· 2 min read · Features

Anti-discrimination policies must include discrimination by association and perception

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Equality laws exist to prevent those with a protected characteristic being discriminated against because of that characteristic. Protected characteristics include age, disability, gender, sexual orientation, race, religion/belief, marriage/civil partnership, pregnancy/maternity and gender reassignment.

Over the past couple of years, the protection of equality laws has extended to employees who do not have any protected characteristics at all, if they are perceived to have a protected characteristic or have a sufficiently close ‘association' with someone with such a characteristic.

The case of Coleman vs Attridge Law involved a carer who requested time off to look after her disabled son and extended protection against disability discrimination to those ‘associated' with a disabled person.

In English vs Thomas Sanderson Blinds, English was heterosexual, but he was still protected from homophobic ‘banter' by the Equality Act (Sexual Orientation) Regulations 2003.

This means an employee who is subjected to joking about their partner's disability or a friend's sexual orientation may be able to bring a claim. Similarly, an employee (or job applicant) who was heterosexual, but perceived to be gay, lesbian or bisexual (perhaps because of mannerisms or rumours) would be protected.

Discrimination by association or perception doesn't currently apply to all protected characteristics because of the way our legislation is drafted. But when the Equality Act comes into force in October 2010 discrimination by perception and association will be extended to cover all protected characteristics. Even if the Conservative Party gains power in the General Election and decides (as it has indicated) to re-examine the Act, it is unlikely that this provision will change.

Employers need to check their harassment/bullying, flexible working, recruitment and any other anti-discrimination polices. Policies need to make it clear that any discriminatory behaviour will not be tolerated, regardless of whether a person with a protected characteristic will witness it or not. Remember, you and your employees may be unaware that a colleague has an association with someone with a protected characteristic.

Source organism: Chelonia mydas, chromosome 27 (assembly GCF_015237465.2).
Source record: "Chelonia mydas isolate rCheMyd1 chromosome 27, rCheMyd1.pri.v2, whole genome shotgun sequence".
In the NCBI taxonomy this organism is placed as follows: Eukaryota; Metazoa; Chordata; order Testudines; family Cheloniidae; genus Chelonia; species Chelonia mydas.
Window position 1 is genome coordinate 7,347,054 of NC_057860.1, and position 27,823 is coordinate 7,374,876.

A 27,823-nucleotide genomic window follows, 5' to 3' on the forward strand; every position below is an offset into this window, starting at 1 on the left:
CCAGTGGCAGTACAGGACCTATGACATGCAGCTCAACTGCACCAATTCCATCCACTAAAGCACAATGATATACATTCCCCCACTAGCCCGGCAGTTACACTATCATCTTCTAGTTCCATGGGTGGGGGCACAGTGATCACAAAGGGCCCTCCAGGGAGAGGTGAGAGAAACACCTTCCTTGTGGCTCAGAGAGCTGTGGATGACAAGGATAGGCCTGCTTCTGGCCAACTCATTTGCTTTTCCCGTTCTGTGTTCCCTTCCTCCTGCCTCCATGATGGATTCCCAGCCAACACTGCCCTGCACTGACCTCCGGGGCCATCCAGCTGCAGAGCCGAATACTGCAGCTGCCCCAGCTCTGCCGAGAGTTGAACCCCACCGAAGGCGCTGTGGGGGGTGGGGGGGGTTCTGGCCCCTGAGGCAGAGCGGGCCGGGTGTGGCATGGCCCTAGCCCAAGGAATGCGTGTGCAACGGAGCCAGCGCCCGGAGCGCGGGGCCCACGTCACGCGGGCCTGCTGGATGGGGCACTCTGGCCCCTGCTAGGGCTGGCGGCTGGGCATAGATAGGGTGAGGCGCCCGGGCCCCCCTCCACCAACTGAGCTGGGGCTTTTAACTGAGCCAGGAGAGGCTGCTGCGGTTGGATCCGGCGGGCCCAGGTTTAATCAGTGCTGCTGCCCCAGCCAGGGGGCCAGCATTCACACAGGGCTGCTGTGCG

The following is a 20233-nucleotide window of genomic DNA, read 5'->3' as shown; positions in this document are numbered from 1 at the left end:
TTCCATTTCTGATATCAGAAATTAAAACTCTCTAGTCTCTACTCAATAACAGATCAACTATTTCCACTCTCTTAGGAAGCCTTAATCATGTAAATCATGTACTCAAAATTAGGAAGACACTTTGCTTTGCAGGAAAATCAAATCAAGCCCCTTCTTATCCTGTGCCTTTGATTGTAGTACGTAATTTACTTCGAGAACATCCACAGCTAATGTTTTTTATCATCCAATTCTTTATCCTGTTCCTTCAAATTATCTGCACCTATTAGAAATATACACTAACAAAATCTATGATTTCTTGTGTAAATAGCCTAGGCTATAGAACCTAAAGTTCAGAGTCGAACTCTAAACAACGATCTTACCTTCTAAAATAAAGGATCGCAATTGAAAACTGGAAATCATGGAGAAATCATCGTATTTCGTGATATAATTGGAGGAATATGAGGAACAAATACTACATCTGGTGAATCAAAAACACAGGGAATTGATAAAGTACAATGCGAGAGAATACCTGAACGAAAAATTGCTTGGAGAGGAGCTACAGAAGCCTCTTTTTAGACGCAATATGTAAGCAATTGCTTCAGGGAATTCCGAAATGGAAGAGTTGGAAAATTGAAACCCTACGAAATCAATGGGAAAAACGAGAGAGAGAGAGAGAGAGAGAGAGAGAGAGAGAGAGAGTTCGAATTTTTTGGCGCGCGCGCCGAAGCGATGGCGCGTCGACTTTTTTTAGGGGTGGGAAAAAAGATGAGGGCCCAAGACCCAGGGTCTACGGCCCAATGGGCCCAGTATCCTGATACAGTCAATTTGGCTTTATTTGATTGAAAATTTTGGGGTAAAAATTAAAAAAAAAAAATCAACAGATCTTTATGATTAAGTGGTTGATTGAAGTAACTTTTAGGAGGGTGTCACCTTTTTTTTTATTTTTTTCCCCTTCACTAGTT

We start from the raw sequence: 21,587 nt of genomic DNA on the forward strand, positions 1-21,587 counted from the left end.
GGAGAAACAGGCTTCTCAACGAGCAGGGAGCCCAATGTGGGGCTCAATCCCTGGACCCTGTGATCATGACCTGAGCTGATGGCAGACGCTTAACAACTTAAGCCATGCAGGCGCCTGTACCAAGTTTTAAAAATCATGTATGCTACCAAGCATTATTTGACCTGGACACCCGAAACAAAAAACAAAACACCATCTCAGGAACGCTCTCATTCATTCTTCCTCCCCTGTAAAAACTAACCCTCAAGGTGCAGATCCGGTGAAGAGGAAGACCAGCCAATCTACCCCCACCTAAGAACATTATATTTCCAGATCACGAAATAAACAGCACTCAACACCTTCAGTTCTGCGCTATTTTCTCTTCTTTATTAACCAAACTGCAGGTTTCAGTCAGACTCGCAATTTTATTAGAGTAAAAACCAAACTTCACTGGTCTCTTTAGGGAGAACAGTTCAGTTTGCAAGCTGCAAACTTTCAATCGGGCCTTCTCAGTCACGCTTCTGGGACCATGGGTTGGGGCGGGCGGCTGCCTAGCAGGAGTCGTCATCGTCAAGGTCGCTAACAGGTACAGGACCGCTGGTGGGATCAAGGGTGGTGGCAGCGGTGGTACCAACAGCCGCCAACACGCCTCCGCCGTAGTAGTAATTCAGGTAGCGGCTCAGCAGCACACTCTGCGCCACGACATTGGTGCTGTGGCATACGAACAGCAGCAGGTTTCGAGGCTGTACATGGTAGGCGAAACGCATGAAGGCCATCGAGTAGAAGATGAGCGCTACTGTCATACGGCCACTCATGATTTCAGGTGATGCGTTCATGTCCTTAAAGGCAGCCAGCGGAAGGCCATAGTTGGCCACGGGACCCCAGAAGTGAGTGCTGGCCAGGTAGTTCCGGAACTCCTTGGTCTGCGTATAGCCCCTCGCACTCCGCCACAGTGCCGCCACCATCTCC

Training is vital and you may want to make it part of an employee's formal induction. It is important to remember that new employees may not have had equality training elsewhere and you will want everyone to have awareness of equality issues. There are several excellent internet/computer training packages available. Some organisations take the approach of training managers first and asking them to train their staff and actively promote equality awareness in their day-to-day management duties. Depending on the size of employer, training need not always be formal - for very small employers a lunchtime discussion and active promotion of equality along with comprehensive equality policies may be sufficient.

Should the worst happen and you end up defending a tribunal claim, if you can show that you have done everything you could reasonably be expected to do to prevent discrimination (for example, put appropriate training and policies in place) then you have established a potential defence. A tribunal will be a lot more sympathetic to an employer that has evidence they have tried to promote equality awareness than to one who has not taken appropriate steps.

Smaller employers are unlikely to have the range of policies and resources to access training that a larger employer would have. Tribunals will take this into account when looking at what it is reasonable to expect an employer to do. However, whatever your size, it is vital that your staff know that discriminatory behaviour is unacceptable and, when it occurs, that you follow it up with appropriate measures. What is appropriate will depend on the situation. Often the employees involved will not realise that their behavior may give offence. In these situations an informal chat from the person affected (if he or she is comfortable doing this) or a manager may be sufficient to prevent any serious issues arising. Where the incident is more serious, or if the employee has repeated the same unacceptable behaviour several times, more formal disciplinary action may be appropriate.

What is key is that you create an inclusive atmosphere in your workplace where harassing and discriminatory behaviour is treated appropriately and where employees are comfortable to seek help if necessary. If such an atmosphere exists, there is hope you can sort out any difficulties directly with your employees, long before a tribunal claim crosses anyone's mind.

Lucinda Bromfield is a solicitor and employment specialist at Bevans Solicitors